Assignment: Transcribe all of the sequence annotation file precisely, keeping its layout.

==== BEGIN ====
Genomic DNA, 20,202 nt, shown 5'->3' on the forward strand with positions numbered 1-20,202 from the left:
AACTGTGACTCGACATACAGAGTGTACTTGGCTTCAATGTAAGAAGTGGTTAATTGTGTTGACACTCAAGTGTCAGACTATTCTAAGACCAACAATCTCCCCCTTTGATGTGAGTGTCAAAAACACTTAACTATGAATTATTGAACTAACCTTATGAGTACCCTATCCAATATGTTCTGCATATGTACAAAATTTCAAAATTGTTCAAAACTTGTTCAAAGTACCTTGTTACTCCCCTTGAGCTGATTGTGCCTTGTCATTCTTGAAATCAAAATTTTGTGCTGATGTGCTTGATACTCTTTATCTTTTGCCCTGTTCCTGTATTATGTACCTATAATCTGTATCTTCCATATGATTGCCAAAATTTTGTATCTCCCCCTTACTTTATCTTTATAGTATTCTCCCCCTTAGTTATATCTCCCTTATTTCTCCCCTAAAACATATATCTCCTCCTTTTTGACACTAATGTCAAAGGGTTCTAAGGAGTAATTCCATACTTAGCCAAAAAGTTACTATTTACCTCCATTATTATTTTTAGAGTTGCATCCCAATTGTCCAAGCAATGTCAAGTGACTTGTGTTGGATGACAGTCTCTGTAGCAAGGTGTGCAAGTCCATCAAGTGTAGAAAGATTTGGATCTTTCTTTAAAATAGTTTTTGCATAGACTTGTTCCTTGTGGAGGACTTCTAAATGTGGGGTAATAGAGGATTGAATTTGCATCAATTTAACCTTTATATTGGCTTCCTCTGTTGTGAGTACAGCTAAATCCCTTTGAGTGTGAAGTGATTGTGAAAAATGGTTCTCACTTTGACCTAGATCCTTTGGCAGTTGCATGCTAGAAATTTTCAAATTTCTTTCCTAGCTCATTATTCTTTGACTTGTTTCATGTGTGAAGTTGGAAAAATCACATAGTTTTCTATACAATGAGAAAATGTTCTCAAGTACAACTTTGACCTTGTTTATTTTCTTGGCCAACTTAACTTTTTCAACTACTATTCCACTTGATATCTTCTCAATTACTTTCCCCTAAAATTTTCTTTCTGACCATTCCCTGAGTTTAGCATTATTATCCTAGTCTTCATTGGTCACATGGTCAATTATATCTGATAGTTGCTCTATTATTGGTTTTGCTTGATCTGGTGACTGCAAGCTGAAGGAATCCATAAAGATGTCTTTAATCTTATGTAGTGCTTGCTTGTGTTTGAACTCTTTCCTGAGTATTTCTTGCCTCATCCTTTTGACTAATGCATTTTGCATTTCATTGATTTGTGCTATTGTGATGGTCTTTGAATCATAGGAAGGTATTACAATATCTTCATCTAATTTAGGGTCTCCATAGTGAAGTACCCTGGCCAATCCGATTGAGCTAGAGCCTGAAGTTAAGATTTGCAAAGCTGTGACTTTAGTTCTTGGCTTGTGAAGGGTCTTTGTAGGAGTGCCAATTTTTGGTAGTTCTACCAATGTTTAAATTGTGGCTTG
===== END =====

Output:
Genomic DNA, 20,202 nt, shown 5'->3' on the forward strand with positions numbered 1-20,202 from the left:
AACTGTGACTCGACATACAGAGTGTACTTGGCTTCAATGTAAGAAGTGGTTAATTGTGTTGACACTCAAGTGTCAGACTATTCTAAGACCAACAATCTCCCCCTTTGATGTGAGTGTCAAAAACACTTAACTATGAATTATTGAACTAACCTTATGAGTACCCTATCCAATATGTTCTGCATATGTACAAAATTTCAAAATTGTTCAAAACTTGTTCAAAGTACCTTGTTACTCCCCTTGAGCTGATTGTGCCTTGTCATTCTTGAAATCAAAATTTTGTGCTGATGTGCTTGATACTCTTTATCTTTTGCCCTGTTCCTGTATTATGTACCTATAATCTGTATCTTCCATATGATTGCCAAAATTTTGTATCTCCCCCTTACTTTATCTTTATAGTATTCTCCCCCTTAGTTATATCTCCCTTATTTCTCCCCTAAAACATATATCTCCTCCTTTTTGACACTAATGTCAAAGGGTTCTAAGGAGTAATTCCATACTTAGCCAAAAAGTTACTATTTACCTCCATTATTATTTTTAGAGTTGCATCCCAATTGTCCAAGCAATGTCAAGTGACTTGTGTTGGATGACAGTCTCTGTAGCAAGGTGTGCAAGTCCATCAAGTGTAGAAAGATTTGGATCTTTCTTTAAAATAGTTTTTGCATAGACTTGTTCCTTGTGGAGGACTTCTAAATGTGGGGTAATAGAGGATTGAATTTGCATCAATTTAACCTTTATATTGGCTTCCTCTGTTGTGAGTACAGCTAAATCCCTTTGAGTGTGAAGTGATTGTGAAAAATGGTTCTCACTTTGACCTAGATCCTTTGGCAGTTGCATGCTAGAAATTTTCAAATTTCTTTCCTAGCTCATTATTCTTTGACTTGTTTCATGTGTGAAGTTGGAAAAATCACATAGTTTTCTATACAATGAGAAAATGTTCTCAAGTACAACTTTGACCTTGTTTATTTTCTTGGCCAACTTAACTTTTTCAACTACTATTCCACTTGATATCTTCTCAATTACTTTCCCCTAAAATTTTCTTTCTGACCATTCCCTGAGTTTAGCATTATTATCCTAGTCTTCATTGGTCACATGGTCAATTATATCTGATAGTTGCTCTATTATTGGTTTTGCTTGATCTGGTGACTGCAAGCTGAAGGAATCCATAAAGATGTCTTTAATCTTATGTAGTGCTTGCTTGTGTTTGAACTCTTTCCTGAGTATTTCTTGCCTCATCCTTTTGACTAATGCATTTTGCATTTCATTGATTTGTGCTATTGTGATGGTCTTTGAATCATAGGAAGGTATTACAATATCTTCATCTAATTTAGGGTCTCCATAGTGAAGTACCCTGGCCAATCCGATTGAGCTAGAGCCTGAAGTTAAGATTTGCAAAGCTGTGACTTTAGTTCTTGGCTTGTGAAGGGTCTTTGTAGGAGTGCCAATTTTTGGTAGTTCTACCAATGTTTAAATTGTGGCTTG